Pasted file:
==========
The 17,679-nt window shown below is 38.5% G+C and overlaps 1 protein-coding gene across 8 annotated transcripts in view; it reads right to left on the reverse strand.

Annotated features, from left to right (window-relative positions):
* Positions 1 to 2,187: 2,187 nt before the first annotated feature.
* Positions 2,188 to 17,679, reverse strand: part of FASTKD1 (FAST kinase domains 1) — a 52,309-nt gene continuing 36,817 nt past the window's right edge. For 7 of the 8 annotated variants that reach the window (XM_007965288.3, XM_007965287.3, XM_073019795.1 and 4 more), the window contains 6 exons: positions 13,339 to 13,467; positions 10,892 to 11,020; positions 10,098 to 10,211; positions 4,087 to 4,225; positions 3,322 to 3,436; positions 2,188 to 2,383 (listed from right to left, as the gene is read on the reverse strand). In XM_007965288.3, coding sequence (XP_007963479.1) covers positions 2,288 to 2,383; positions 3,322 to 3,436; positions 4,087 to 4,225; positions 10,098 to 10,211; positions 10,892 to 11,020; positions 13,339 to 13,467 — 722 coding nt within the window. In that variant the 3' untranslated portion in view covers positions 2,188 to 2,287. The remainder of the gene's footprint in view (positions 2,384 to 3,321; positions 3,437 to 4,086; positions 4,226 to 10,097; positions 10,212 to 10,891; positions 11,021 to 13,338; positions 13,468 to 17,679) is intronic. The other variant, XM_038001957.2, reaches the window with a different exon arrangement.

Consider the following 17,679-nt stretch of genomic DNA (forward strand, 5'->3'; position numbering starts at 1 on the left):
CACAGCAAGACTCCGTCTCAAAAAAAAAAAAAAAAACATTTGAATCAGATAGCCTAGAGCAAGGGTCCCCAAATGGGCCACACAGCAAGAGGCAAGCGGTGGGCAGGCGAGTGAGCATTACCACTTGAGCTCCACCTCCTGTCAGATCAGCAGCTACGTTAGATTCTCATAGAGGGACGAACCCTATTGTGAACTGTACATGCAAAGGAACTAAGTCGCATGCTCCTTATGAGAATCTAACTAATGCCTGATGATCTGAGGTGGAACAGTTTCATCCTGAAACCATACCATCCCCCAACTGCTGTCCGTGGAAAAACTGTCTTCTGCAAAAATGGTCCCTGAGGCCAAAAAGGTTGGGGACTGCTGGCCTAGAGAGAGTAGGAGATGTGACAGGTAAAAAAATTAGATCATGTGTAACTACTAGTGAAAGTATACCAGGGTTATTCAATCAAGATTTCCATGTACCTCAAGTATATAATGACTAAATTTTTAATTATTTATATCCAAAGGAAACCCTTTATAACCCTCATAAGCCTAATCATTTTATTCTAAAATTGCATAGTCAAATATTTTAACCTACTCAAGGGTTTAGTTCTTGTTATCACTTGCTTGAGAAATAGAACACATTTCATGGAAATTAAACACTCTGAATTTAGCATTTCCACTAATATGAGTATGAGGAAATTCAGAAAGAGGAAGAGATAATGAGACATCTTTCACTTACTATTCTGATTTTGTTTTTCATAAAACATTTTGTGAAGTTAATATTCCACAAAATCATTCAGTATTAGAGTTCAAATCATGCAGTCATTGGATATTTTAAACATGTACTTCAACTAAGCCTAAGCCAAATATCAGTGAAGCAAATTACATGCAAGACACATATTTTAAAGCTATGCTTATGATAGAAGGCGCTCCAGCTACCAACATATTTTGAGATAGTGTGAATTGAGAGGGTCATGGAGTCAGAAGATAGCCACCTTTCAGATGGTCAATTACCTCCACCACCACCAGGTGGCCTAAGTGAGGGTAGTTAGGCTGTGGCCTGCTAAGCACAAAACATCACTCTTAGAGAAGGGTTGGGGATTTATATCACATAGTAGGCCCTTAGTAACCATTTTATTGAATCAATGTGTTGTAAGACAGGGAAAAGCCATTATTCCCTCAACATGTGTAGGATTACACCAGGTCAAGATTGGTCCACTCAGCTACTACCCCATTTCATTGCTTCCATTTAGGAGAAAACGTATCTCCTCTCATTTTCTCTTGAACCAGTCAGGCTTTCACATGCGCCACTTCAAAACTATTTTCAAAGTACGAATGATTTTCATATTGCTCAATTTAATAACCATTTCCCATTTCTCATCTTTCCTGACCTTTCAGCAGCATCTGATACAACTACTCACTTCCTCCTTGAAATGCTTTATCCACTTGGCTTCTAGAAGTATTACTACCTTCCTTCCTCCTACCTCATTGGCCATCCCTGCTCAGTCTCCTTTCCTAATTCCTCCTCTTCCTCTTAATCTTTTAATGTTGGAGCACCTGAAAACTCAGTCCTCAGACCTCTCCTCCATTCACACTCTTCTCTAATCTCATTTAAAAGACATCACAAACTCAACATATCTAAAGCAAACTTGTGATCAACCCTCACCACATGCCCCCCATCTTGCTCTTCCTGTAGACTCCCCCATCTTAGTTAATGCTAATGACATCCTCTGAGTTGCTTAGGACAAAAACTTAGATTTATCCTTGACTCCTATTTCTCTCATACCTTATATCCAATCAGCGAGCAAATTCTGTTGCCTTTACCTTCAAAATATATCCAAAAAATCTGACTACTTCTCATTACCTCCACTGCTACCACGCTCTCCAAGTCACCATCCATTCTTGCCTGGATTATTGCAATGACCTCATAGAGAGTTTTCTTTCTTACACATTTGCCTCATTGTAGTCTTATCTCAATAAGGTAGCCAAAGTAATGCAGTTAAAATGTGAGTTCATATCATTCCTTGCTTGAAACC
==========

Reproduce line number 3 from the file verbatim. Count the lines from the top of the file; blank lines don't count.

* Positions 1 to 2,187: 2,187 nt before the first annotated feature.